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Monday, January 27, 2020

Review: Gas One Mini Duel Fuel Stove

When at dock we tend to use an electric burner.  Our electric is included here and, frankly, since our electric is at least partly renewables here in MD, it seemed like a better choice, climate-wise.  But on the hook, of course, that's not an option, even with our fairly beefy solar system.

We've used a number of options while living aboard, including wood, kerosene, and  permanently plumbed in propane systems, but on Constellation we fell back on using the ubiquitous butane catering burners.  They're convenient, they're VERY hot (unless the temp is below 50F, in which case they struggle, but I digress), and they just work well, despite some occasional difficulty in finding the canisters for them (and the fact that the fuel cylinders aren't recyclable or refillable).  They also have a pretty large footprint, even compared to a hotplate.

These cook well, but just finding the (unfortunately disposable) fuel cylinders can sometimes be a challenge.
We were wandering through a local Asian market with some slipmates when we came across a stove I'd not seen before.  It was from GasOne, a brand we'd used before, but this was a "mini" version of the butane countertop stove.  The pot stand was far more solid than the thin painted steel of the earlier models we'd seen, and the thing had something like 2/3rds the footprint of the regular catering burner.  Our friends bought one on the spot.  After thinking about it a bit, I went on the web looking to see if could find them again, and ran across this:
GasOne mini, duel-fuel stove.
It was the same stove, but also with a propane adapter,  At less than $40 (and considering the fact that our existing burner was rusting apace) we thought we'd give it a try.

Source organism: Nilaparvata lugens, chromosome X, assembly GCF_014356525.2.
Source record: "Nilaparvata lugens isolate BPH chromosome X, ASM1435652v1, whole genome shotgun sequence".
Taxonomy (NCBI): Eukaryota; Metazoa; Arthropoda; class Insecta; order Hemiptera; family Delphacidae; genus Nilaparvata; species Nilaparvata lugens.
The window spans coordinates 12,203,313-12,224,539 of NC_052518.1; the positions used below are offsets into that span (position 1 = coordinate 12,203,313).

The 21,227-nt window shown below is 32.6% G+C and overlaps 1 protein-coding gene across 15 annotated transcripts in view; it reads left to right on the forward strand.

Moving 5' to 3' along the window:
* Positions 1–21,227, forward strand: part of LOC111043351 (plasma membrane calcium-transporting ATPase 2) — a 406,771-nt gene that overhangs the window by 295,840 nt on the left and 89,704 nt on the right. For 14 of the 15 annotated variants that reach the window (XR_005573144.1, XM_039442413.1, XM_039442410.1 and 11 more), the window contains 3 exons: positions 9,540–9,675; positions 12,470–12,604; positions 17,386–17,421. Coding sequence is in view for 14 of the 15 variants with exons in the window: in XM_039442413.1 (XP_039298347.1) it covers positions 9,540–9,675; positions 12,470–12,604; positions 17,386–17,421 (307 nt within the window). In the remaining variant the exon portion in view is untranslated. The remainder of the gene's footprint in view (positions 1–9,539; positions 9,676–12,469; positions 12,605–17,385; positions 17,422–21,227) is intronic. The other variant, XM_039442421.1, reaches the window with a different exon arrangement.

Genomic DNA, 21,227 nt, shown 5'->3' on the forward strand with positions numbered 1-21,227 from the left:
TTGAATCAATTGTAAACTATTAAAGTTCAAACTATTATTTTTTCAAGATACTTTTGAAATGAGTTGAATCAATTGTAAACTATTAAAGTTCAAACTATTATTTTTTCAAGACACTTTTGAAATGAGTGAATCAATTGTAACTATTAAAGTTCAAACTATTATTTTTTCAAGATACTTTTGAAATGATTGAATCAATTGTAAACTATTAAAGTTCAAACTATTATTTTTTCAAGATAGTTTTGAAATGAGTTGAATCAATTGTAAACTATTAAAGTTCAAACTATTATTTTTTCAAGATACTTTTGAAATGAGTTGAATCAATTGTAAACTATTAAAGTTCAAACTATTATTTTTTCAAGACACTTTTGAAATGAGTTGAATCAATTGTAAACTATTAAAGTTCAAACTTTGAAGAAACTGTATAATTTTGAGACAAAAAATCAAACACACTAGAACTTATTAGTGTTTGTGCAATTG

The little stove is solidly built, and will hold up to a 22cm (roughly 10") pot without problems.  The entire top is stainless, and the burner is HOT, I mean REALLY hot (they apparently had a problem with early versions of this stove MELTING the burner.  Not an issue with the new version btw). The little stove takes up far less of our jealously guarded countertop space, and comes with a propane adapter so we can use refillable propane bottles or plumb it onto a larger tank (you'll need an additional pressure regulator, like for a barbecue).  It cooks beautifully, as a really nice control valve that allows for low simmering temperatures, has a safety feature that ejects the bottle if it overheats, and comes with a fairly stout carrying case.

There are, of course, a few downsides.  The stove is too small to take our folding oven (we kept the old one for that), but that's a small price to pay for something more easily cleaned that saves us some valuable countertop.

Followups as we use it, but so far, it's a plus.

more later

M

1 comment:

  1. We use that exact model for tabletop Hot Pot suppers (4 adults, one child). One canister lasts three meals. We preheat the two stocks on our kitchen stove, and the tabletop burner keeps things at a rolling boil.(Each side of our hot pot holds 1.5 litres.)

    We have a jellyroll pan atop two hot pads to set the burner on. That precaution keeps our dining table from scorching.

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